Priority of Payment in Bankruptcy: Secured and Unsecured Claims

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In bankruptcy, how debts, also referred to as claims, are paid depends on their classification.  Secured claims have the highest priority and are paid first.  Priority unsecured claims have the next highest priority and are paid next.  General unsecured claims have the lowest priority and are paid last. 

What is a Secured Claim?

A secured claim is any claim that is secured by collateral.  Examples of secured claims include: 

  • Mortgages;
  • Auto loans;
  • Auto title loans;
  • Judgment liens; and
  • Mechanic’s liens. 

In a Chapter 7 bankruptcy, a debtor may make voluntary payments on certain secured claims as long as at the time the bankruptcy is filed, the loan payments are current.  If the loan payments are delinquent, the debtor has three options: 

  • Redemption;
  • Reaffirmation; or
  • Surrender. 

In Chapter 13 cases, a debtor’s Chapter 13 plan must set forth how secured claims will be paid.  In the case of a mortgage, only the mortgage delinquency will be paid through the Chapter 13 plan.  The balance owed on all other secured debts will usually be paid in full through the Chapter 13 plan. 

What is a Priority Unsecured Claim?

The Bankruptcy Code treats the following unsecured debts as having priority over other unsecured debts.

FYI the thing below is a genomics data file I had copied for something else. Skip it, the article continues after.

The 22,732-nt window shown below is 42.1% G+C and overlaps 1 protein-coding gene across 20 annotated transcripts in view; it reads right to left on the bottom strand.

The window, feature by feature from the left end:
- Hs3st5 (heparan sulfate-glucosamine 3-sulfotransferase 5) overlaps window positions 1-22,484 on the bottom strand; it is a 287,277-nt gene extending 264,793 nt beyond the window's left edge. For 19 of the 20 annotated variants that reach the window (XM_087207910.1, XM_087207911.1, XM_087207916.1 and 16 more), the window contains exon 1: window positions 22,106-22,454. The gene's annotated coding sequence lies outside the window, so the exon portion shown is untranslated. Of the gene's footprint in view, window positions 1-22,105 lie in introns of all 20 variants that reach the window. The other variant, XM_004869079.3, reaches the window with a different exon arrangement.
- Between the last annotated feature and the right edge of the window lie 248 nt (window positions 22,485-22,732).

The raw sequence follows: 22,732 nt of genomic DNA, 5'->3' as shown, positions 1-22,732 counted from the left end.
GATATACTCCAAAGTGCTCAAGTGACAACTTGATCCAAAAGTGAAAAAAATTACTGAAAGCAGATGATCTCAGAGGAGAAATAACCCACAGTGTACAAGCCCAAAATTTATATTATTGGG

• Domestic Support Obligations;
  • Administrative expenses of the bankruptcy case;
  • Unpaid wages;
  • Unpaid contributions to employee benefit plans;
  • Certain tax debts;
  • Consumer layaway deposits of up to $2,425 each;
  • Court ordered fines and restitution; and
  • Claims for death or personal injury resulting from a DUI/DWI. 

In a Chapter 7 case, most priority unsecured claims will not be discharged.  In a Chapter 13 case, priority unsecured claims usually will be paid in full before general unsecured claims. 

What is a General Unsecured Claim?

General unsecured claims are all other unsecured debts, such as: 

  • Credit card bills;
  • Signature/personal loans;
  • Medical bills; and
  • Student loans. 

In Chapter 7 cases, general unsecured debts will be discharged.  The exception to this rule is student loans.  Student loans are not dischargeable in bankruptcy.  However, in very limited circumstances a debtor may receive a hardship discharge of student loans. 

In Chapter 13 cases, whether general unsecured claims will be paid anything depends on the composition of the Chapter 13 plan and whether the debtor has sufficient net disposable income to pay such claims.  It is not uncommon for general unsecured creditors to receive a small fraction of what they are owed.  Whatever portion of the general unsecured claims which has not been paid upon completion of the Chapter 13 plan by the debtor will be discharged.

However, the balance remaining on student loans at the end of the Chapter 13 case will not be discharged and remain the responsibility of the debtor. 

Getting Legal Help

One of the most important functions a bankruptcy attorney serves is to ensure that his client’s creditors are not misclassifying their claims in order to receive better treatment under the Bankruptcy Code.  A qualified bankruptcy attorney will review all proofs of claim filed by creditors and file the appropriate objections if necessary.